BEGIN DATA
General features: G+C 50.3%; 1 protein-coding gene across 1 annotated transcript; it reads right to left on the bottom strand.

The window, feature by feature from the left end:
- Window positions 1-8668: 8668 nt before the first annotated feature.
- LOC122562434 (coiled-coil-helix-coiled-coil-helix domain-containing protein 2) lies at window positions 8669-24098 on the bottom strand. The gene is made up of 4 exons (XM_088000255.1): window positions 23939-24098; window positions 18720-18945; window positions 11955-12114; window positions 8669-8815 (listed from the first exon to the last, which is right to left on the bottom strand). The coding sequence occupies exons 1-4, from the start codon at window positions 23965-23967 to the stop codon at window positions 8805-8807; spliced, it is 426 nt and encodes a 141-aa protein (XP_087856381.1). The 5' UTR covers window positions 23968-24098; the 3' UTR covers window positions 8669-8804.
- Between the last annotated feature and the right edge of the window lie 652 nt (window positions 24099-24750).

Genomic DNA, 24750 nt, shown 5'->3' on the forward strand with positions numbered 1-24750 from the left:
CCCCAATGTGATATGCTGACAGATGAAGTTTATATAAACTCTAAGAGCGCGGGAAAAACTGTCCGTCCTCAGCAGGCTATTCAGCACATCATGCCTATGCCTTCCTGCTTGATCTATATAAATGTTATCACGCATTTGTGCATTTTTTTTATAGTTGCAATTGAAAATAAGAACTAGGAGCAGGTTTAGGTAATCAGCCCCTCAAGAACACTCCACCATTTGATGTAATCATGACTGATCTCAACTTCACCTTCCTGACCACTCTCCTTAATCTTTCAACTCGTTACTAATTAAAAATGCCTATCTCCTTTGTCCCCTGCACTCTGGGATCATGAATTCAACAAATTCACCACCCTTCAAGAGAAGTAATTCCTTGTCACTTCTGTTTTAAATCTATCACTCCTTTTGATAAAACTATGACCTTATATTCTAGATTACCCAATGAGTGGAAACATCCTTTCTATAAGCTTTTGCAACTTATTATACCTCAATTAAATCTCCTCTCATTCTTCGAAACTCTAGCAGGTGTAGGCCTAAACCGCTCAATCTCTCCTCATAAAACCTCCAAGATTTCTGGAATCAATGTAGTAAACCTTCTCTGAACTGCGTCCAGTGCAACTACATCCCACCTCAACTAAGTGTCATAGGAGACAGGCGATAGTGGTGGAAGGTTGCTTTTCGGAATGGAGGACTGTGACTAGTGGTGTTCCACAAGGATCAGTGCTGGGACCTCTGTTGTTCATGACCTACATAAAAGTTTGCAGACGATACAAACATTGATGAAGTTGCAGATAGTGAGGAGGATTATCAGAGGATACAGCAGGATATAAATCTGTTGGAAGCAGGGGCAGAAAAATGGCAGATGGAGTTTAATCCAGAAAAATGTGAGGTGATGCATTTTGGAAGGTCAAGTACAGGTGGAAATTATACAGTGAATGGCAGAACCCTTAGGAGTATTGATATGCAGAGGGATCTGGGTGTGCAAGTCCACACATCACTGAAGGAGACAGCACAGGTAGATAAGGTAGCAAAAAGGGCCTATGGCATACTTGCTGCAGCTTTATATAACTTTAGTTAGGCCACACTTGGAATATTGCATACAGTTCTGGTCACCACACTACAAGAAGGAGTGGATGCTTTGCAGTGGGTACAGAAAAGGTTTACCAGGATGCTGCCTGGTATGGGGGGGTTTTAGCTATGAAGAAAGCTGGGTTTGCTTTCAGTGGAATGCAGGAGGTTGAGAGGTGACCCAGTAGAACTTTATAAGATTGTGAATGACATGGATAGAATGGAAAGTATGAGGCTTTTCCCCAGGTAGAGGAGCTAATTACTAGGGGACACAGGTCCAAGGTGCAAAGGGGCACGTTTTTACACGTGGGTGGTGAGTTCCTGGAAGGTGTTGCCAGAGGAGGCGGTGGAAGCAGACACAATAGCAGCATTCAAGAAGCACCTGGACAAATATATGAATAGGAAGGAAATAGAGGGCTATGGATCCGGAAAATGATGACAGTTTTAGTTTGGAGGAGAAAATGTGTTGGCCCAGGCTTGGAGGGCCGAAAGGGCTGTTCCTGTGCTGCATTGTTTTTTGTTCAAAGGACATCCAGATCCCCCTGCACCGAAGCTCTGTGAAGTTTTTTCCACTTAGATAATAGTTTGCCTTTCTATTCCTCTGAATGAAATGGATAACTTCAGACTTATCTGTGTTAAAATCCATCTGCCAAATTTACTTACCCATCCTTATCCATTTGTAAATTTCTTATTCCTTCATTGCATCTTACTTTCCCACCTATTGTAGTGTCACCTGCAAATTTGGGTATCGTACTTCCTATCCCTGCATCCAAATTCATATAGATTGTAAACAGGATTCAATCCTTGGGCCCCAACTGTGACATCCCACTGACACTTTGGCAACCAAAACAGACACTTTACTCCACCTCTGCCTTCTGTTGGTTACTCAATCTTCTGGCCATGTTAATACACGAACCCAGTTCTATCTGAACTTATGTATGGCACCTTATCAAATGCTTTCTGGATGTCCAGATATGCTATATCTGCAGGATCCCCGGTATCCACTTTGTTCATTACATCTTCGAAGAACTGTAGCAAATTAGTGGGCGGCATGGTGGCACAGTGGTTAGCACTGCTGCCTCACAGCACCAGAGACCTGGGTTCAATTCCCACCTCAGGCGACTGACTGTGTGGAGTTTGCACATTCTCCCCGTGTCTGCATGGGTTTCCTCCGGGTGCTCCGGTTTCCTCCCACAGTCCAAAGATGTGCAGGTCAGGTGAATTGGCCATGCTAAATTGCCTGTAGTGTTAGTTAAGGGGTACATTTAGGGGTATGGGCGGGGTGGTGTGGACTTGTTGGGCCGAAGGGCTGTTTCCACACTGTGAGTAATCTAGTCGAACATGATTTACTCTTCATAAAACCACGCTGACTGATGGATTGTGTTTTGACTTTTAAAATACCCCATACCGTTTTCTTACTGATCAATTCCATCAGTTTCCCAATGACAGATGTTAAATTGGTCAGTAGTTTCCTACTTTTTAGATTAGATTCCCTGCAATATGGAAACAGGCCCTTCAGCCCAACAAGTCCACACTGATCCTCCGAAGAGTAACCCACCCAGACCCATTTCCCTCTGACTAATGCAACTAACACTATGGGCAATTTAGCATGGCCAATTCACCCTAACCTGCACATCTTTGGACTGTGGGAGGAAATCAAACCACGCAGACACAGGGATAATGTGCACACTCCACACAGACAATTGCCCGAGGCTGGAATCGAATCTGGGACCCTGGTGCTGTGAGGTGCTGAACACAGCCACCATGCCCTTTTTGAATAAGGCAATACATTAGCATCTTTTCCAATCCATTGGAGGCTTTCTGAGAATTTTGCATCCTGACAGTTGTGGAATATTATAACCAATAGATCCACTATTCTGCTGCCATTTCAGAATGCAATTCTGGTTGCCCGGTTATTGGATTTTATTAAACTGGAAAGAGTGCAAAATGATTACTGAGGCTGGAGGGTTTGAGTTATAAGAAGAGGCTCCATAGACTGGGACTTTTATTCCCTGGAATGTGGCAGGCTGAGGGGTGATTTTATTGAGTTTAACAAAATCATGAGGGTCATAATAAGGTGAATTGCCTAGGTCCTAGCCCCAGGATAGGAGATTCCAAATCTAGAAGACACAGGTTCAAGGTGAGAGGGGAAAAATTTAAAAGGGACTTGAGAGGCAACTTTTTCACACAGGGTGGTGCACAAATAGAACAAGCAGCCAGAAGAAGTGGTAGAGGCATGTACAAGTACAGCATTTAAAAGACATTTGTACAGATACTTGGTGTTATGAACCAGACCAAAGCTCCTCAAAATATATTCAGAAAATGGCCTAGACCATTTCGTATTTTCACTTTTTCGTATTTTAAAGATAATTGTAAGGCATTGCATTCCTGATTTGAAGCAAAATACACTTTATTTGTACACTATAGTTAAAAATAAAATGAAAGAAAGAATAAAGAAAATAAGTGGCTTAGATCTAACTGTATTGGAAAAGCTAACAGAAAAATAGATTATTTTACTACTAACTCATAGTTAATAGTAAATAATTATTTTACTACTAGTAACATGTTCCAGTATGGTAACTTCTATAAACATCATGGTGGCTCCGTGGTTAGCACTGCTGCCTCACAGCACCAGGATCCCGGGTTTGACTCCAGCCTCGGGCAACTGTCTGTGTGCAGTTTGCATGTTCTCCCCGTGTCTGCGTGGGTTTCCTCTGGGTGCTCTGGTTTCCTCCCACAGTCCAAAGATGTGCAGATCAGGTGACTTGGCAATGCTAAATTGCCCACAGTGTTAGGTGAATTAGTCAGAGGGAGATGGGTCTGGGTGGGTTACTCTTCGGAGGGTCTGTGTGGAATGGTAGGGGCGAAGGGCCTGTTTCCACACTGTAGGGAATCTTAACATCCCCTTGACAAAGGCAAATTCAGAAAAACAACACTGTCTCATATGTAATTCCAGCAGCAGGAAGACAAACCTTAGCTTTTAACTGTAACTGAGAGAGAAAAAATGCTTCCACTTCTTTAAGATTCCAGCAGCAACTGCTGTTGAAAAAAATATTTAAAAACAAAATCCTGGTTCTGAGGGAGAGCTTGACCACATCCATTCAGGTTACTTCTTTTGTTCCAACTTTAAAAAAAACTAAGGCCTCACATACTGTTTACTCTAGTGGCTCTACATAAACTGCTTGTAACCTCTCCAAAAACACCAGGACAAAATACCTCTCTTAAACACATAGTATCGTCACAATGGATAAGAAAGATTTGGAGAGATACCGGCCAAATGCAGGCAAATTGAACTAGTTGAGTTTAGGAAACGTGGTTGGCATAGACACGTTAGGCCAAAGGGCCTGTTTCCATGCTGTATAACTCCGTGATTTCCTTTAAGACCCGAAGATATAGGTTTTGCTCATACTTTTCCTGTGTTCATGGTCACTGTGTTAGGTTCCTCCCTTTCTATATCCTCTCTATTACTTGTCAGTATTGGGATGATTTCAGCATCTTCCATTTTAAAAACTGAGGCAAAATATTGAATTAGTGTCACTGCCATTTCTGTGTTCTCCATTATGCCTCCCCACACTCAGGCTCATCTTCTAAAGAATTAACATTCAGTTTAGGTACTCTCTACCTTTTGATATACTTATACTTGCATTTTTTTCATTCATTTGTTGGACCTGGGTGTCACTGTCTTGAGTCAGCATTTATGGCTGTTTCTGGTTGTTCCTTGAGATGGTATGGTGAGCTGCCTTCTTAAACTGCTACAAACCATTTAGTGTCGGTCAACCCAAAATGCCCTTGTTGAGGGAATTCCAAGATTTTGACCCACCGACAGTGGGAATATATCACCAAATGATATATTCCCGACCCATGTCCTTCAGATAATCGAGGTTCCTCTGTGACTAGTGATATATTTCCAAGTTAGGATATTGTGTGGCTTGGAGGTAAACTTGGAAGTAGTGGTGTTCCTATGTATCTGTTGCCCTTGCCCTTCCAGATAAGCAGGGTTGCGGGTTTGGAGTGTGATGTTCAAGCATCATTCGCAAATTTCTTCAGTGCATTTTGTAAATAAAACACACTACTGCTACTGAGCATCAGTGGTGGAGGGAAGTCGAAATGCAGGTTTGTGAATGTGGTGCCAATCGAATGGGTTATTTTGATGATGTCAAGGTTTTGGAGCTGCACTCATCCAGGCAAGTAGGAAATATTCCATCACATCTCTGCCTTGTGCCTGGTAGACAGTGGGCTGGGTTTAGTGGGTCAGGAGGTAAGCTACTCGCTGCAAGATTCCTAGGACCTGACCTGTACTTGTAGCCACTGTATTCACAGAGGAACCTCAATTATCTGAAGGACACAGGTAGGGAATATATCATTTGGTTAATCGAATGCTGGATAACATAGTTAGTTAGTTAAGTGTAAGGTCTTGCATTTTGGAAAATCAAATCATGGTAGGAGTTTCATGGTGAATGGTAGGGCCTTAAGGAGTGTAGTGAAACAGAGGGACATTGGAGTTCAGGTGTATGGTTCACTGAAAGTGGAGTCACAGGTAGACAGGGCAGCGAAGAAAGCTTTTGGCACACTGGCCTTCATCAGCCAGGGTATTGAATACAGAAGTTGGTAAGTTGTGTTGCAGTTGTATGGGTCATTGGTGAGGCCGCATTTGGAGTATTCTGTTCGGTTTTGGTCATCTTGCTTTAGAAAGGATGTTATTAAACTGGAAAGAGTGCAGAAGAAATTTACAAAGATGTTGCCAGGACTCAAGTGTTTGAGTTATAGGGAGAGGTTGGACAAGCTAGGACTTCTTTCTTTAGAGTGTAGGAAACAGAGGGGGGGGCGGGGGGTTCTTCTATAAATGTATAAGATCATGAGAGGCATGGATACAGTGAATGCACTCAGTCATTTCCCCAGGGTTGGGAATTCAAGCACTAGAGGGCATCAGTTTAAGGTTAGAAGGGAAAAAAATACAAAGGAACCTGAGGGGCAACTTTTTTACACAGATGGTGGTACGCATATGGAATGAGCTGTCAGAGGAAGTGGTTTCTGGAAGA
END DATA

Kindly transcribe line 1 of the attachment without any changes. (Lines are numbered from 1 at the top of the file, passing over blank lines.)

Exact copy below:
General features: G+C 50.3%; 1 protein-coding gene across 1 annotated transcript; it reads right to left on the bottom strand.